Be glad in the LORD and rejoice, O righteous; shout for joy, all you upright in heart.
I. THE PLACE OF GUIDANCE. Unless we are able to see God's eye, we cannot be guided. What hinders? Our sins. "Mine iniquities have taken hold upon me, so that I am not able to look up" (Psalm 40:12). The great thing, therefore, is to confess our sins, that they may be put away, and then, "accepted in the Beloved," we can "look up with childlike trust, and cry, Abba, Father!"
II. THE MANNER OF GUIDANCE.
1. Authoritative. As master and servant (Psalm 123:2).
3. Sure. Moses knew the desert well, but he might err. He was glad, therefore, of the help of Hobab, "Thou mayest be to us instead of eyes" (Numbers 10:31). How much more surely may we depend upon God in our wilderness journey! "Except the eye of the Lord be put out, we cannot be put out of his sight and care" (Donne).
III. THE HAPPY RESULTS OF GUIDANCE.
1. Peace. We cannot guide ourselves; nor can we trust to others, even the wisest and the best, to guide us; but when we put ourselves under the care and direction of God, we feel that all is well (Jeremiah 10:23; Psalm 119:165).
2. Freedom. God does not take pleasure in "the bit and bridle." He would have us be guided through our reason and heart rather than by restraint and force. He works in us both "to will and to do." He makes us free by the truth, that our service may be not from fear, but love.
3. Courageousness. (2 Chronicles 20:12.) God's eye upon us is an inspiration. Gideon felt a new man when the Lord looked upon him (Judges 6:14). Paul had a heart for any fate when Christ stood by him in the storm (Acts 27:23). Stephen went to a cruel death with love and joy under the eye of his Master (Acts 7:56-60).
4. Hope. In humble, trustful self surrender and love we can go forward with confidence. God's eye upon us, and our eye upon God, we are safe for time and for eternity, - W.F.
1. That is right which is tried so to be by a right line, and stands in correspondence unto it: the right line is God's Word, the precepts of the Lord are right (Psalm 19:8), and then the heart is upright, when it is made straight by the Word, and is squared in all things by it. Every man boasts of the rightness and goodness of his heart, that cares but a little for God's Word.
Shout for joy, all ye that are upright of heart.
1.When our joy is a fruit of the Spirit of the Lord (Galatians 5:22).
2. When it looketh to God and acknowledgeth Him the true God, and in His Son whom He hath sent, His God reconciled, appeased, and well pleased (Romans 5:1). Our prophet here calls the righteous to rejoice upon this ground. When a man rejoiceth in God's favour, forgiving sin, and in fellowship with God and Jesus Christ, then he rejoiceth in the Lord.
3. When it respecteth the special pledges of God's favour, as the works of regeneration, the happy change we find in ourselves, the shining and beautiful graces of God's Holy Spirit, with the daily increase of them: thus to rejoice in the Lord's image renewed, is to rejoice in the Lord Himself.
4. When our joy is set upon God's ordinances and Word, in which the Lord revealeth Himself, and communicateth Himself more freely unto us, when in them we get a faster hold of God, and grow up into further fellowship with Him, especially when His gracious promises feed our hearts, and we rejoice in His truth and faithfulness, making them good not only to others, but also to our own selves.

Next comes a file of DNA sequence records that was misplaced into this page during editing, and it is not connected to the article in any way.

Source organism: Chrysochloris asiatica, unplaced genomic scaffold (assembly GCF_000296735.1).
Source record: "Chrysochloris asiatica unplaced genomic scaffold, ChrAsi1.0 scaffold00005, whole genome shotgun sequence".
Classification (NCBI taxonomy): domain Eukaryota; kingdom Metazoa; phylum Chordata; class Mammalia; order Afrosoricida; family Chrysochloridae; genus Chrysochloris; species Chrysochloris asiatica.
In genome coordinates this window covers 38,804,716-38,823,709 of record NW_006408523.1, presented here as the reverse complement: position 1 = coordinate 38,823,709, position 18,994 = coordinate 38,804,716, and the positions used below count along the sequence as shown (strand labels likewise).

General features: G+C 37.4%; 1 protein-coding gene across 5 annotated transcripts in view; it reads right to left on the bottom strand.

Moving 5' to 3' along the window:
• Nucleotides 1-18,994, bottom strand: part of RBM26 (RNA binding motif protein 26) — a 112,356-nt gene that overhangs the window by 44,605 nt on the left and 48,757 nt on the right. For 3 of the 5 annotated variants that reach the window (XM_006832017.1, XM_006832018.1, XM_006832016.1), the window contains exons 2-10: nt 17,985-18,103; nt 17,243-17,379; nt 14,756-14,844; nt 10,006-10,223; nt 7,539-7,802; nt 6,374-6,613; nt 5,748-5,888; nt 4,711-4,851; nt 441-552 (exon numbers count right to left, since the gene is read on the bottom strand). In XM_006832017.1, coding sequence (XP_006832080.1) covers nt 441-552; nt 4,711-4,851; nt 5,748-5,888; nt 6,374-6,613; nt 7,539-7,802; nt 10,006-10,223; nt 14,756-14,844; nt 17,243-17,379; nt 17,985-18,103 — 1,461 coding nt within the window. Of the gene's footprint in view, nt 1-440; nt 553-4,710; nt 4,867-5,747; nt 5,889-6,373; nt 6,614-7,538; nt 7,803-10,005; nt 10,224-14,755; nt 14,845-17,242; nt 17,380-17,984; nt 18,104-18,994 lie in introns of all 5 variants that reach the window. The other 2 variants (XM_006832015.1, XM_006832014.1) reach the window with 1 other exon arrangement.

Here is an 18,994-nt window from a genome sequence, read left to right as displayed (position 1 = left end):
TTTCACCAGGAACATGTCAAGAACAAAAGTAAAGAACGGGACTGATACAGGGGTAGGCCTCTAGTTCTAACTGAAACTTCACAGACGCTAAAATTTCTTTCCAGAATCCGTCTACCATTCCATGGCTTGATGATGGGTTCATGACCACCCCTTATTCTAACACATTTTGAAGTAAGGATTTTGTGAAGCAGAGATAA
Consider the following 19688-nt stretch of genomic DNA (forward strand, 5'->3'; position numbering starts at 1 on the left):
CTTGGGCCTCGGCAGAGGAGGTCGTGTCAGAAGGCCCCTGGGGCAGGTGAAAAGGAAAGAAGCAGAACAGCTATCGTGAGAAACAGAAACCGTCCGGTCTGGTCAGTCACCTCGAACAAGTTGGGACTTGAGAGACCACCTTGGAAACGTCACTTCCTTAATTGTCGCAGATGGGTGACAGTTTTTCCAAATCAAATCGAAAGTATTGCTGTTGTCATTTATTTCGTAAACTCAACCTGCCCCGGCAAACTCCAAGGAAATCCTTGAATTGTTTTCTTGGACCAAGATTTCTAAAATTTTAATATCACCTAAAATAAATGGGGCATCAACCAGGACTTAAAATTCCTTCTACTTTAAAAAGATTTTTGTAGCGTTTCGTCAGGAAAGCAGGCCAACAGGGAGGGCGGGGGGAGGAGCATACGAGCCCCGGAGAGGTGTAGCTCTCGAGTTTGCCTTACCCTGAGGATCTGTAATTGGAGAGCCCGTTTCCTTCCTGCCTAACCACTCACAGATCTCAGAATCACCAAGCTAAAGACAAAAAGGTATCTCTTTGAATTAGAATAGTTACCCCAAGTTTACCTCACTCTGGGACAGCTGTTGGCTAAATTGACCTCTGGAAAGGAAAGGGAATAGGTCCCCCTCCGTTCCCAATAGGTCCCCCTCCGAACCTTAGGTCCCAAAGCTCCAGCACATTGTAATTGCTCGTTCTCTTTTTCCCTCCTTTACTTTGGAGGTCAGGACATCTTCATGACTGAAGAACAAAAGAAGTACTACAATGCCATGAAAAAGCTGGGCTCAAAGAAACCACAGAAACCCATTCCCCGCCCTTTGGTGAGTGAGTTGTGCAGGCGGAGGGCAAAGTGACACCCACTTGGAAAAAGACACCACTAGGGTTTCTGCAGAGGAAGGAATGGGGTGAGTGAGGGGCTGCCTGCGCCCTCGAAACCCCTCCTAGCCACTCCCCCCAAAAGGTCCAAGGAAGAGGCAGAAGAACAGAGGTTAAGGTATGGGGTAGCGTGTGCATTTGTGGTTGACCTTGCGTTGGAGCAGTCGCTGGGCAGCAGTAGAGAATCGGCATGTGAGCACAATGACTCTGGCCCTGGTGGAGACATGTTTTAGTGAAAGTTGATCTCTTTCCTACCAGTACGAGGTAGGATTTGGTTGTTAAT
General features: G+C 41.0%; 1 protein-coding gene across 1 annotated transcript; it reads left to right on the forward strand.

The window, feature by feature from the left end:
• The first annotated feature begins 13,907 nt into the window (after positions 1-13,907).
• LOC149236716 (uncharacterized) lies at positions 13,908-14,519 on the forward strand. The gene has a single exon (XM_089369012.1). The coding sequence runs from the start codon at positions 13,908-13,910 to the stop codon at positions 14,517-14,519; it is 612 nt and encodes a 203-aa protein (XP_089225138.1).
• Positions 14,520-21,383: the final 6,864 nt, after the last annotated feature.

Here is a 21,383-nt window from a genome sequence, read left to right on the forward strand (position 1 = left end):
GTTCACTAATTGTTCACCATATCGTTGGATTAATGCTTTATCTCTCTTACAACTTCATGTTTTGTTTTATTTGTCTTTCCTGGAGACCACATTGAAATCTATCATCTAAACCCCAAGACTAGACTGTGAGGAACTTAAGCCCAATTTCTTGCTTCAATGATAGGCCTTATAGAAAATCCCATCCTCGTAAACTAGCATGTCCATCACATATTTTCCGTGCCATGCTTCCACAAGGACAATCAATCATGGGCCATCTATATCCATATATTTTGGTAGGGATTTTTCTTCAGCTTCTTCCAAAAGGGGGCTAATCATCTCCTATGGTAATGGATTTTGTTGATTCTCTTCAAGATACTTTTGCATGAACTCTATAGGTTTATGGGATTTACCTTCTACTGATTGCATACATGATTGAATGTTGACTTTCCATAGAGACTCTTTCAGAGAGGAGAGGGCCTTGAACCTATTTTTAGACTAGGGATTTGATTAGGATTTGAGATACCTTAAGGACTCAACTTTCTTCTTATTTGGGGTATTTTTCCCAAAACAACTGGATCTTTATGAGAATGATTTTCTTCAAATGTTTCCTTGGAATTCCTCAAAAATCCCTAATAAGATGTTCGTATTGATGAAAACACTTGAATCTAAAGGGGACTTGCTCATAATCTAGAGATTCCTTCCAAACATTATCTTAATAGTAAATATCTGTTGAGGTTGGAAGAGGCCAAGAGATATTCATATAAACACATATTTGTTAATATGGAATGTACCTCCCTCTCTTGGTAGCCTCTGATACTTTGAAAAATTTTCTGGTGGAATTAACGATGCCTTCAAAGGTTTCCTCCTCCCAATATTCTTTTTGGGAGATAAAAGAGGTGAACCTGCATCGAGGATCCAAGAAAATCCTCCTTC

5. When we rejoice in the hope of eternal glory, both in soul and body (Romans 5:3). Hoping and expecting and rejoicing that we shall fully enjoy Him as He is, and drink freely of that water of life, which we have already tasted.
(T. Taylor, D. D.)
All ye that are upright in heart.
(J. Donne, D. D.)
2. A right line doth ever discover that which is crooked; a good sign of a right heart is to discover, but not without true sorrow, the crookedness and hypocrisy of it, and to labour to correct and reform it (Psalm 119:80). Let my heart be upright in Thy statutes, that I be not ashamed: a right line shames a crooked; crooked legs are ashamed to be seen: when a man fears, and is ashamed of his hypocrisy and crookedness, and ever tendeth to straightness, it is a good note of some rightness of heart.
3. Consider the things which flow from the heart: if they be single and pure, warrantable and right, then a man may know his heart is upright; for such as the fruit is, such is the tree; if thou feedest on forbidden fruit, thou art a bad tree, and thy heart far from uprightness; an upright heart suffereth not rotten speeches in the mouth, idleness in the hand, injustice in the life, drunkenness in the brain, and disorder in the course.
4. Consider the ends and aims of our actions; the upright heart aimeth directly at God's glory in all things, but the crooked heart pro-poundeth ever some crooked end and sinister respect unto good actions; as many come to church, get knowledge, and profess religion for vain glory and vain ends; some thrust among godly persons, and into good company, not because they are good or would be good, but because they would be thought so.
5. Consider if thy heart be the same in private as it would be thought in public. Abraham walked in uprightness before God according to the commandment (Genesis 17:1), how did he reform his house, teach his family, instruct his servants, and take God with him in providing a wife for Isaac, and in all things (Genesis 24:63). Isaac was the same in the field as he was in the house; he went out into the field to pray. Daniel was the same after the dangerous law that he was before, he opened his windows thrice a day as he was accustomed. So upright was Paul in his whole course, as he knew nothing by himself'(1 Corinthians 4:4).